The special forces did not go alone, they were accompanied by regular troops. But the SAS would stay for years, broken only by a brief return, for what would become a total of 20 rotations involving some 3000 personnel. Australia’s mission also grew, with a “Reconstruction Task Force” deployed in 2006 to Uruzgan province and others beside.
While Labor went to the 2007 election promising to get Australian troops out of Iraq, Afghanistan was politically regarded as the “good war”, even as public attitudes began to sour. In 2008, the Rudd government continued the Australian involvement and put the emphasis on training Afghan national army members. As Rudd himself put it:
The Australian government remains committed to assisting the people of Afghanistan and their democratically elected government to achieve a measure of the stability and prosperity that we take for granted in our country.
The goal of supporting even a “measure” of the standards enjoyed in Australia seemed extraordinary for an Afghanistan that had suffered decades of fighting. That conflict would now cost more Australian lives, too.
By October 2011, a few months after al Qaeda leader Osama bin Laden was killed in a US raid in neighbouring Pakistan, Julia Gillard was quizzed as prime minister about the “creeping operations”. Three Australian soldiers had been killed and seven wounded, some in Kandahar province neighbouring Uruzgan, others in a turncoat attack by one of the Afghan soldiers being trained. Gillard rejected the characterisation “creeping” while acknowledging the “bitter cost”, but said, “I’m also very conscious of the need to see the mission through”.
Almost year later, I was a reporter and with Gillard in Cook Islands during a Pacific Islands summit in August 2012 when news came through of another five Australian soldiers killed. I asked her what had changed in Afghanistan in the time since to give her the confidence that Australia should go on. Gillard’s answer was again to point to progress and the prospect of an eventual withdrawal.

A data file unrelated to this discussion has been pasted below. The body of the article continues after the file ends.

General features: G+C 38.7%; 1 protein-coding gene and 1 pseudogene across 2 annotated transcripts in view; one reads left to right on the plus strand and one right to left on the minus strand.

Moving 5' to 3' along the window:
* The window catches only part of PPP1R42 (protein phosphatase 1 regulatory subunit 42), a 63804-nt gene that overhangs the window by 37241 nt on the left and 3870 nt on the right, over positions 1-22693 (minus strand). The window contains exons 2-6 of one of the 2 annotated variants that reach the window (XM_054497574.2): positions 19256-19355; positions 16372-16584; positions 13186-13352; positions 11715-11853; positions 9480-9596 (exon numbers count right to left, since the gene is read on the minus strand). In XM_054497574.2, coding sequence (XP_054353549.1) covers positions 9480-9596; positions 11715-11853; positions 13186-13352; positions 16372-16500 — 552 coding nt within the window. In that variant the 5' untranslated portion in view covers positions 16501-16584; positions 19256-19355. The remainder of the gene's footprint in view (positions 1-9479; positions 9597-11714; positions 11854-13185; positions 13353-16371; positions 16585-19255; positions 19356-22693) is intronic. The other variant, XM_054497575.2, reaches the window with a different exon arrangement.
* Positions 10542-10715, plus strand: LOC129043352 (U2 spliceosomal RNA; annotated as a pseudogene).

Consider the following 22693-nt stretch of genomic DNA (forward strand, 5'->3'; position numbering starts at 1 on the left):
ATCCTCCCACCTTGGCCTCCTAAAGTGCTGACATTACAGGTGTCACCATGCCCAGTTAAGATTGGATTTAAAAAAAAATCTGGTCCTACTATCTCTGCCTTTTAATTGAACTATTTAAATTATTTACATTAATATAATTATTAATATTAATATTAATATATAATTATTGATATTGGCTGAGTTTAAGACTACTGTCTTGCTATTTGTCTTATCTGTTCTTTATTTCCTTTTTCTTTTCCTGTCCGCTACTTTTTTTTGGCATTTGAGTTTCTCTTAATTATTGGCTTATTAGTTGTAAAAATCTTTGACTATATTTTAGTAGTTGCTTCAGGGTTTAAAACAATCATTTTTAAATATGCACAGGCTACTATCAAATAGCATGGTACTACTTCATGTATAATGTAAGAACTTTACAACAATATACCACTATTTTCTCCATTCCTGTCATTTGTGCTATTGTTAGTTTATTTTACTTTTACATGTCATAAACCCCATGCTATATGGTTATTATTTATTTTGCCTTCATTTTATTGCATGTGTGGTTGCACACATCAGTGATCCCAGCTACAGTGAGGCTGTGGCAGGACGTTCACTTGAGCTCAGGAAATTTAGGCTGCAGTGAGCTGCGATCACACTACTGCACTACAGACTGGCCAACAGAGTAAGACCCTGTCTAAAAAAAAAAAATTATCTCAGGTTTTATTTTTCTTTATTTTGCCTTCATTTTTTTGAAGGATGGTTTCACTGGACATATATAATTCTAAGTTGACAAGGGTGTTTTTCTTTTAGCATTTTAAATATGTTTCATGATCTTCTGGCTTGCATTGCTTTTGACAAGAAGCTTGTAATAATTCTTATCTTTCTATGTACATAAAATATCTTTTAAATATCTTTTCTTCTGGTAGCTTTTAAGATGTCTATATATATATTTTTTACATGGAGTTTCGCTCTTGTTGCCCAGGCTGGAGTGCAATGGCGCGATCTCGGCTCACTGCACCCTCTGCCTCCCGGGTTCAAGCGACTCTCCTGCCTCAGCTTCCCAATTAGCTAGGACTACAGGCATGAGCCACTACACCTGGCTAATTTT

My faith then is the same as my faith now. We are making progress, and I can tell you that, I’ve seen it with my own eyes when I have visited Afghanistan, but more particularly I’ve seen it through the eyes of our Defence Force personnel who have been deployed there on more than one occasion. And for our troops who have been there more than once, they can speak to you about the progress that is being made, about the security progress, about the progress in training Afghan troops.
We have entered the final process, the process of transition, we know that that process will be 12 to 18 months long, and we know that at the end of that, the bulk of our forces will be able to return home. So our strategy is well-defined, our strategy is constant, and we cannot allow even the more grievous of losses to change our strategy. We cannot have a circumstance where loss dictates how we will engage in this war and see our mission through. In my view, that wouldn’t be appropriately honouring the men we have lost. In my view, it would be letting our nation down. We went there for a purpose and we will see that purpose through.
And when those 18 months passed, it was by then Tony Abbott as prime minister. Abbott travelled to Afghanistan in October 2013 to declare Australia’s war over, “not with victory, not with defeat”. Some achievement. The fitful democracy in Afghanistan continues, yet haunted by a Taliban return.
Scott Morrison has called his Afghan counterpart in sorrow over the behaviour of the soldiers. The actions revealed by the inquiry will leave a stain for Australia’s reputation. Holding those reponsible to account is crucial next step. But the political context, while in no way an excuse, is also important to acknowledge. Looking back, this was a mission where the prospect of victory had long been surrendered. The insistence of “seeing the mission through” gradually replaced any actual purpose for the mission. As one SAS trooper is now reported to have said when confronted by atrocities in 2012, “No, we’re definitely not trying to win the war any more”.